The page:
Brief Impressions: Solbot: Energy Rush

Freakout Games’ Solbot: Energy Rush is a free game on iOS and Google Play. Though it costs you no money to play, it only has some light and simple gameplay and enough ads to make playing more hassle than anything else.

The gameplay is bare bones. By touching either side of the screen, you move Solbot, your spacesuit-wearing, jet-boosting character, to the left or right. The goal is to dodge balls of energy but hit those that are the same color as your suit, which changes color at each level. By doing this, you score points. Once you reach the score limit given at the top of the screen, the level will end.

To help guide you towards the correct orbs, there are yellow outlines around them. When these outlines appear around yellow or orange orbs, it is hard to discern them. As I am slightly color blind with reds and greens, and blues and blacks, I rarely knew what color my suit was in the first place, and, by proxy, had trouble making out which orbs were the same as it, regardless of the outline. When dealing with orange or green or whatever-they-were orbs, I often bumped into them and was killed. I did not find a color-blind mode to help with this.

Another inconvenience: there are so many ads that ad-management becomes a game in itself. This is understandable given Solbot‘s free price, but is nonetheless burdensome. If you die, you have to watch an ad before continuing. You could continue immediately by using items that the game calls keys, but to get these you have to watch ads – two in a row. In the second ad there is a red X in the top right corner you can press to close it out, but you can only hit it once a counter has run down. I received five keys for watching one ad, but all the ordeal made me wish I could just pay a few bucks to remove ads permanently. Indeed, the developers may rethink their free-to-play strategy if they knew how much I was willing to part with.

Besides the annoyance of ads, you also can’t pause, so have to leave the game in the middle of the action if you want to stop. The only method to return to the game menu is to die and choose not to continue. Then before you actually get to the menu, you have to wait through an ad. These commercials seem to lurk at every corner of the game, and are as deadly as the energy orbs.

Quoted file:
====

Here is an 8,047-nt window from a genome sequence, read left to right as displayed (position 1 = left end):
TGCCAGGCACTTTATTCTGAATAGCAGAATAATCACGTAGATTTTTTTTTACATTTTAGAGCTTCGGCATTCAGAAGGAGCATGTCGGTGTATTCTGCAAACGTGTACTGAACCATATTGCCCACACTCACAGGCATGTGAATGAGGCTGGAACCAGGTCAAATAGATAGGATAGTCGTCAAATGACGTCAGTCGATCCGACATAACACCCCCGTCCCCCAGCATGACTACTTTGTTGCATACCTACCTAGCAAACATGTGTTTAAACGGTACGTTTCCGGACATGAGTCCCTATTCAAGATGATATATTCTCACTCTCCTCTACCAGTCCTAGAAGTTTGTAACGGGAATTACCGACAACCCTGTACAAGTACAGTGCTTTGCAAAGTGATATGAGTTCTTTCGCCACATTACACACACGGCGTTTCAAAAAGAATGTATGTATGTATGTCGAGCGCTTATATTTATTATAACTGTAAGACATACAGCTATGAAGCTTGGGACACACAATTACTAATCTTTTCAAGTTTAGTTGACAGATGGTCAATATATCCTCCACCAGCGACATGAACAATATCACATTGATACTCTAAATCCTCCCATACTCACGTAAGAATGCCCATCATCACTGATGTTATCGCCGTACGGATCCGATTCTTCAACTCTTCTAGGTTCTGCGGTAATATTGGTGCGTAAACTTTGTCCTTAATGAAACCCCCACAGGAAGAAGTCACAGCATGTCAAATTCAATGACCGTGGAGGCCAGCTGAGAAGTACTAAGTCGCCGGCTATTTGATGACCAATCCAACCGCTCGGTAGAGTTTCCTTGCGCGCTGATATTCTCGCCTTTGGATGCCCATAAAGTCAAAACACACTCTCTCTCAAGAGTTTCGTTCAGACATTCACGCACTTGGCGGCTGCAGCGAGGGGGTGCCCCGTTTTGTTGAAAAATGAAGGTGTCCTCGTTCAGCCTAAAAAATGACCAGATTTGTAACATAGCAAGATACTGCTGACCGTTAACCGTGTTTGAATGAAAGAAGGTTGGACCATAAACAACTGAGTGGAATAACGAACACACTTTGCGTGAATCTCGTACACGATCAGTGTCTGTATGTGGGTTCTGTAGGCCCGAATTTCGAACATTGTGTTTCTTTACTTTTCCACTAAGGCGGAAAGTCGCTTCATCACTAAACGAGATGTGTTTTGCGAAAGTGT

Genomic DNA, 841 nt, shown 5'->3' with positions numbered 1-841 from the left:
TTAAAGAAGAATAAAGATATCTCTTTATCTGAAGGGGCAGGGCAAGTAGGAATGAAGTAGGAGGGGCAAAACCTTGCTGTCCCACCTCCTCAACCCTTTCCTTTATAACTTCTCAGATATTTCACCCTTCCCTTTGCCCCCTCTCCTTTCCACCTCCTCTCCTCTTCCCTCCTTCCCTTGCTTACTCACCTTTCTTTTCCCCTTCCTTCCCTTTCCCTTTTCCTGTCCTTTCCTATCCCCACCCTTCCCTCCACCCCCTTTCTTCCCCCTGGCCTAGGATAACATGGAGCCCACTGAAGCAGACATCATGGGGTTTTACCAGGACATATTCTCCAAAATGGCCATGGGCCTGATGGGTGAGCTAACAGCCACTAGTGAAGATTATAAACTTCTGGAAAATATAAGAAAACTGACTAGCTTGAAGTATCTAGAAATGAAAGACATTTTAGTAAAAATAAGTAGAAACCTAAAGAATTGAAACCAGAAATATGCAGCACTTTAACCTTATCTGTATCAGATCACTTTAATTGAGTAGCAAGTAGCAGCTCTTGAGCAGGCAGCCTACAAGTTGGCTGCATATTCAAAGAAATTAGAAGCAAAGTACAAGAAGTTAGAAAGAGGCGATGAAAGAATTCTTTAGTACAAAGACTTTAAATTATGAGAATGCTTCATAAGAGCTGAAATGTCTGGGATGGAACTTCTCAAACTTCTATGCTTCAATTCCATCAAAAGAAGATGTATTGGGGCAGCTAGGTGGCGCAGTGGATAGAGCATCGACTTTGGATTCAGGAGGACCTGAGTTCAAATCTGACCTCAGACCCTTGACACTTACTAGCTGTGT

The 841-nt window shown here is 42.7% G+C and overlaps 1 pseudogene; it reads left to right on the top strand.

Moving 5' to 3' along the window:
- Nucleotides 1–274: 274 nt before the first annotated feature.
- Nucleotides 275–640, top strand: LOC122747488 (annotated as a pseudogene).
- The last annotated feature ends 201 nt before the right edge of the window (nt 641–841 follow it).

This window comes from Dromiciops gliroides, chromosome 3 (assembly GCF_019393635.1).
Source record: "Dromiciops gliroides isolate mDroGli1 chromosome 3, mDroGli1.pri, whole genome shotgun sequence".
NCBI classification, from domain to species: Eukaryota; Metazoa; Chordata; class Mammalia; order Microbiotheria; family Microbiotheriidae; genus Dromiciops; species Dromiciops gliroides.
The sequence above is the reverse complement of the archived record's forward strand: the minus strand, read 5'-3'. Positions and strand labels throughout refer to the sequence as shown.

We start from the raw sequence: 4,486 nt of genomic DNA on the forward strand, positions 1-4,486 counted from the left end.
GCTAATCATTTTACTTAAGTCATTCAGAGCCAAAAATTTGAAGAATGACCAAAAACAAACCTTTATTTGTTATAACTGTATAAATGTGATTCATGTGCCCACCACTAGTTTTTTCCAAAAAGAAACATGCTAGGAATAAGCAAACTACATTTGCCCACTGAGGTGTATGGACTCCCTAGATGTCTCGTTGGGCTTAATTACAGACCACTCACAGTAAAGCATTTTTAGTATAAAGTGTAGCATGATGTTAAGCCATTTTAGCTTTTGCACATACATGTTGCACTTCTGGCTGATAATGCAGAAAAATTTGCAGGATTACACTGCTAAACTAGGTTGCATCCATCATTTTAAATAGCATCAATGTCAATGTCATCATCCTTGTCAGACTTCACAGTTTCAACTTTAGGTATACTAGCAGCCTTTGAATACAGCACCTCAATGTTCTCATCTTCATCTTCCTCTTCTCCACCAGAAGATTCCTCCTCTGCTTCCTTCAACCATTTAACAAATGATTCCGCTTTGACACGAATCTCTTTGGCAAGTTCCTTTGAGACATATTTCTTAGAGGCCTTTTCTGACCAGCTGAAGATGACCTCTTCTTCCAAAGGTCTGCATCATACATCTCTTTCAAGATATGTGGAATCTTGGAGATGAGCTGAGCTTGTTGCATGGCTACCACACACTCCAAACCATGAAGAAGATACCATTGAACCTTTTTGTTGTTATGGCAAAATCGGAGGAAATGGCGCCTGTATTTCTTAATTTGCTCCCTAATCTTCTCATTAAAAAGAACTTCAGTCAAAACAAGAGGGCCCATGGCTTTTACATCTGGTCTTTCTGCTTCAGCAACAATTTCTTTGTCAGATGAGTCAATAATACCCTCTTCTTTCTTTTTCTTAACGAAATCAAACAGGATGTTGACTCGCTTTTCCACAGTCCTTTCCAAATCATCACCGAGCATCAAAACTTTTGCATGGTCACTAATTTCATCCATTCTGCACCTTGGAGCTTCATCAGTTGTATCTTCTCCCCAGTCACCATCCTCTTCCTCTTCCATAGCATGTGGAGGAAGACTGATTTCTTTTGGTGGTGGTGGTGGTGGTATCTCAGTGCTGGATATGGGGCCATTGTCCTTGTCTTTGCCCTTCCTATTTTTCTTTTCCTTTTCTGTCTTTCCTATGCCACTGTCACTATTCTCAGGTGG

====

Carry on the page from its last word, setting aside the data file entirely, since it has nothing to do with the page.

It isn’t all dodging orbs and watching ads. Sometimes a special challenge pops up between levels. In one, you have to dodge five different lasers that go on and off in a pattern. You can also get powerups, including one that summons a group of ships that shoot at all the bad orbs. These little breaks in the standard gameplay offer no real substantive difference from how you usually play, though, and the game remains monotonous.

There is one interestingly out-of-place addition: tips on real-world energy conservation. These are called bonus keys and can be seen by swiping left on the menu. One was: “To conserve energy, turn down your water heater thermostat.” Another, more obscure, tip was: “A heavy coat of dust on a lightbulb can block up to half of the light.” There are a few sponsors listed for these tips, like Conserve Energy Future. The developers included this section to enlighten players on energy sustainability. I appreciate the thought, but having this noble goal paired with such a simple, straightforward game is like eating Haagen-Dazs ice cream with Zesta saltines. Although in the game you are collecting renewable energy, this is not apparent from only playing the game. The developers could have made a game more thematically tied to energy conservation, instead of lending that purpose a tacked-on feel. There is no gameplay purpose to these bonus keys, and such a connection could have lent them more significance.

Solbot: Energy Rush demonstrates that nothing really is free, even “free” mobile games beset by ads. You may not want to play because of the barrage of advertisements, and you may also find difficulty distinguishing between the different colored orbs. If you want some free energy conversation advice and the chance to give a small game a chance, the effort to install and play some of Solbot will not be too great a sacrifice. However, you may suddenly be offering the developers any amount of money to be able to play unhindered by commercials, and realize, too late, that you have fallen into a hole.

For a quick, fun, and aesthetically interesting mobile game, you should check out Ava Airborne, which I also covered.

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